Monday, October 23, 2017

Purloined Prose or Synchronicity?

This is an article I wrote for the Mostly Mystery blog in 2015. Recently the subject surfaced during a meeting, so I've dredged it up from the archives.

How many times have you read a book, seen a movie, or watched a TV show that bore an uncanny resemblance to others you've encountered? I'm not talking about those endless remakes. Nor am I talking about deja vu. 

When a story line follows another so closely that you recognize the plot, does that mean that the author as stolen the plot form someone else? Probably not. could it be synchronicity? Google defines synchronicity as the simultaneous occurrence of events that appear significantly related but have no discernible causal connection.

Although both suppositions might be true, the more reasonable explanation has to do with the reinvention of a successful formula. That's right--a formula. Okay, you may not be surprised, but I was shocked. I had no idea that most fiction writing could be boiled down to a formula. When an agent described my urban fantasy as following the typical formula--protagonist receives powers on her birthday, finds a mentor, falls in love, and battles a villain, I wanted to cry. I thought it was a bad thing. Turns out everybody does it. Why? Because it works. 

From the age of understanding, we've been influenced by every story we've ever heard, every TV program or movie we've ever seen, and everything we've ever read. Of course we've picked up on the winning formulas that make up a good story. And, the plots that go into our stories reflect the history, science, and technology of our time or the era that interest us. How often have you heard about some technological breakthrough or strange occurrence and gotten an idea for a story?

How many others do yo think had the same idea? I can't even begin to guestimate--millions, billions? All those people probably aren't writers. But, of those who are, the ones who've been exposed to the same information and think it would make a good story will undoubtedly have different story ideas. We all have our own unique style of writing, our own voice, and our own sense of plot.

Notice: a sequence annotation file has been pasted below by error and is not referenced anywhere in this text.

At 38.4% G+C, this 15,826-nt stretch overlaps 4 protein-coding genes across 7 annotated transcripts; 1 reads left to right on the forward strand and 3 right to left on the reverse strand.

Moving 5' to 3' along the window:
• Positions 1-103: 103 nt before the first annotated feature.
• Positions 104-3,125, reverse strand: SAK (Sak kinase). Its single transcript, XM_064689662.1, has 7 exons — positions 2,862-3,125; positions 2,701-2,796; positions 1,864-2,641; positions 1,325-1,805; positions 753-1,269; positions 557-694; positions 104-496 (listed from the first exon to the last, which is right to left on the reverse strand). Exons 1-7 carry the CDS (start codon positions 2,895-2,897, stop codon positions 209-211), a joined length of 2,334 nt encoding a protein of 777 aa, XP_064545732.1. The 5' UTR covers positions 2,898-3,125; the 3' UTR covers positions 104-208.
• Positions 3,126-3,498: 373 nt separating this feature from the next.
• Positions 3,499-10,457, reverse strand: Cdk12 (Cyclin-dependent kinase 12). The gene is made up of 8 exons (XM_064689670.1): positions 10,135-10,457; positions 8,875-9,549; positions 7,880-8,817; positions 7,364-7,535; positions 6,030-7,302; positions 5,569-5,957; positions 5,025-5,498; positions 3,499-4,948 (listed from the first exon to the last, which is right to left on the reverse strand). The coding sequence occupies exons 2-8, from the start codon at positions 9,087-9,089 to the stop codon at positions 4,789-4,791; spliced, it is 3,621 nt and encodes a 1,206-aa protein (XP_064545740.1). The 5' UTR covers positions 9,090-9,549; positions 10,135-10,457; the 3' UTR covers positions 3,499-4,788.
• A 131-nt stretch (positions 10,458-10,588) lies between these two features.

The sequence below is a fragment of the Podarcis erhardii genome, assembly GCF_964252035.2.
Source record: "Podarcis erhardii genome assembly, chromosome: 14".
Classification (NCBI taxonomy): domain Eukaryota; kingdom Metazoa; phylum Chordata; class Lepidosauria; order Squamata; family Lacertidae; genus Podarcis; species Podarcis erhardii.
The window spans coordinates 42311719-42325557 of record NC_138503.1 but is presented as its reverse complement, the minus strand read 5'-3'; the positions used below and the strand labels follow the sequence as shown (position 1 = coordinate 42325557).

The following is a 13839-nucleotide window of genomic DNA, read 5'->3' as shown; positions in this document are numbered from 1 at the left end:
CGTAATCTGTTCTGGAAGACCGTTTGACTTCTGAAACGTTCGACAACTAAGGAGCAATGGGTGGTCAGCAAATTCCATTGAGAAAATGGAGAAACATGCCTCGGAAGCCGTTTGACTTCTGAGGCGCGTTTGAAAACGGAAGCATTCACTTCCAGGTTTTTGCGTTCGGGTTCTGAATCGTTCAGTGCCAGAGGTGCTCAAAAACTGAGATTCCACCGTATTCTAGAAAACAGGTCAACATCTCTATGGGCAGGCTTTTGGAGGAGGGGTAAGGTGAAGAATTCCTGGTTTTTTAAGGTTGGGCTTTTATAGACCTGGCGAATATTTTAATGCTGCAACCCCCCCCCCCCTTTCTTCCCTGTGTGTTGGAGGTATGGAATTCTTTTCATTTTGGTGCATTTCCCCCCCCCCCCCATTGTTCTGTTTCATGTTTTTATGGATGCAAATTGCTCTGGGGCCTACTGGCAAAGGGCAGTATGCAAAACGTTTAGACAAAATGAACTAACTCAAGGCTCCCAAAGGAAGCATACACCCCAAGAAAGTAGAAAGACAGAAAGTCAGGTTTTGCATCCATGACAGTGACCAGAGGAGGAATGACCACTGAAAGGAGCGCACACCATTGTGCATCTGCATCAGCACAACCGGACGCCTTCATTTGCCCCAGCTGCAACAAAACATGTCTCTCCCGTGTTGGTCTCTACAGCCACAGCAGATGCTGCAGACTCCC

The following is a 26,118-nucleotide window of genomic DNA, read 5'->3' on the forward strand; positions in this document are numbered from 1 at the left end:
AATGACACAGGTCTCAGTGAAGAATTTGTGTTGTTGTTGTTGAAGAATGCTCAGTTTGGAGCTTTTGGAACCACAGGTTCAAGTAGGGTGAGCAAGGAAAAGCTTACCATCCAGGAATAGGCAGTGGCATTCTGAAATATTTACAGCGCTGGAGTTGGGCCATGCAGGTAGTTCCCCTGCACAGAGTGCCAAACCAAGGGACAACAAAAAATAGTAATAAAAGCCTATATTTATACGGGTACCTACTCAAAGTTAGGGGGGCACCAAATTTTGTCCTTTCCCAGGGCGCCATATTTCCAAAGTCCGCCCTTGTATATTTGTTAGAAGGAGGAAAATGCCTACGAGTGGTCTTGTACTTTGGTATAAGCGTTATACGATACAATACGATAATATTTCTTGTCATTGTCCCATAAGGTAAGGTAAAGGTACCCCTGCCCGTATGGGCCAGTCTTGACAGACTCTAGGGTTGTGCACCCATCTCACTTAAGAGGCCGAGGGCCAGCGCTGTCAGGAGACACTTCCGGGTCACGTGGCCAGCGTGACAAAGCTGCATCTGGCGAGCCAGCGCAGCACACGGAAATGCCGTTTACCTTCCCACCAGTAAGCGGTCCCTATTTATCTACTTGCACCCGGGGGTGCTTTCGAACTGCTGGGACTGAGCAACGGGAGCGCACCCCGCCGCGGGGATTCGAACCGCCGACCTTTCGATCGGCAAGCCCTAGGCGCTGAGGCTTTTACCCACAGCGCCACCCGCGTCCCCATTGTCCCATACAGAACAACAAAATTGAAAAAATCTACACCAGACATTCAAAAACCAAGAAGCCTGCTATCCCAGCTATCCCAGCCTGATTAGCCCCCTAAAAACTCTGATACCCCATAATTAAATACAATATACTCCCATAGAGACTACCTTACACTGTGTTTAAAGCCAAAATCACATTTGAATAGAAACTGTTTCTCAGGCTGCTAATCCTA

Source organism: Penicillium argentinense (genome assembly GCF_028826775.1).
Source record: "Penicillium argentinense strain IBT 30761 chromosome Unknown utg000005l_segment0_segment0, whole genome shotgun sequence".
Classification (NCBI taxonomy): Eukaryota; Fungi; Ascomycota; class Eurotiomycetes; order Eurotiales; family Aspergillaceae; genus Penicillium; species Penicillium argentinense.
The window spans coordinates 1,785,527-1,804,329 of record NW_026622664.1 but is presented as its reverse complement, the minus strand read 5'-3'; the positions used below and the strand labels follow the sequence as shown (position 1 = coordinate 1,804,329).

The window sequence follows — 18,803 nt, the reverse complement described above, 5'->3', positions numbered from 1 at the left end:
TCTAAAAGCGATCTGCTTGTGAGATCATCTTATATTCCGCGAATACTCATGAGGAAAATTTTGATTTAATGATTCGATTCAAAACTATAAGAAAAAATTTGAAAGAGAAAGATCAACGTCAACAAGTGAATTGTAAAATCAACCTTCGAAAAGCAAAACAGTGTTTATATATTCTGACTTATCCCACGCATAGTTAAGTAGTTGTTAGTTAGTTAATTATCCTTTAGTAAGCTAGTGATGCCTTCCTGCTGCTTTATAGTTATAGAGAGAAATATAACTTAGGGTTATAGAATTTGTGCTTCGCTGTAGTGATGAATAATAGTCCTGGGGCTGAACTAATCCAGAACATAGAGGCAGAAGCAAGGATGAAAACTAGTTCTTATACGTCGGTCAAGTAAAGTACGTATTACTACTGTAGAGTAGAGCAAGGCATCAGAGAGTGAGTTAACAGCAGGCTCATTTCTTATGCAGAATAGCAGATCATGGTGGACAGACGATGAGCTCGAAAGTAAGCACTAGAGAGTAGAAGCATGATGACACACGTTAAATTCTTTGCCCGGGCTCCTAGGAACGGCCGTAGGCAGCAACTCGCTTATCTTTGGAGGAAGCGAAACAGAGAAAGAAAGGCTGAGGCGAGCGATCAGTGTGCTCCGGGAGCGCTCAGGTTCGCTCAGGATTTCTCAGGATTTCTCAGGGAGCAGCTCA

Stories like Cinderella have been told over and over again with a unique and creative twist. Look at the movie Pretty Woman. You have Cinderella/the amiable prostitute, treated like trash by "polite" and "not-so-polite" society. The prince/businessman takes his time recognizing her worth, but in the end, comes through, and she lives (one supposes) happily ever after. Julia Roberts' character was quite a different protagonist from Cinderella, but the basic formula flows through the two stories. 

Now, let's look at mysteries. Mysteries, in general, consist of a dead body or two, a sleuth, suspects, red herrings, danger, and a satisfying conclusion. Mysteries, like all genres, can be divided into sub-groups, each with its own formula. Use keywords like "mystery types" or "mystery genres" to find the various categories. Some examples:   Genres of Mystery and Crime FictionHard-Boiled to Cozy: Types of Mystery NovelsMurder by 4: Thirteen Types of Mysteries.

Some of the sub-genres can be broken down again into more specific types. One of my favorites under mystery is cozy. Cozies feature amateur sleuths who have a compelling reason to solve the crime. There is no gratuitous blood, sex or gore--think Agatha Christie. Once you decide to read a cozy, the next step is to decide what type of cozy you want. These books are often broken down into household categories having to do with hobbies, crafts, pets, or cooking. Sometimes the book is based on the sleuth's employment. Again, use your search engine to discover books based on specific criteria i.e., "knitting mysteries", "gardening mysteries", or my first choice, "psychic mysteries".

Today, the internet makes it easy to find what you want. You don't have to despair if you run out of books by your favorite author. An internet search sill bring up other books, similar to those. You may find that some stories come very close to those we've previously read. Does that mean one author copied another/ "Yes" and "no".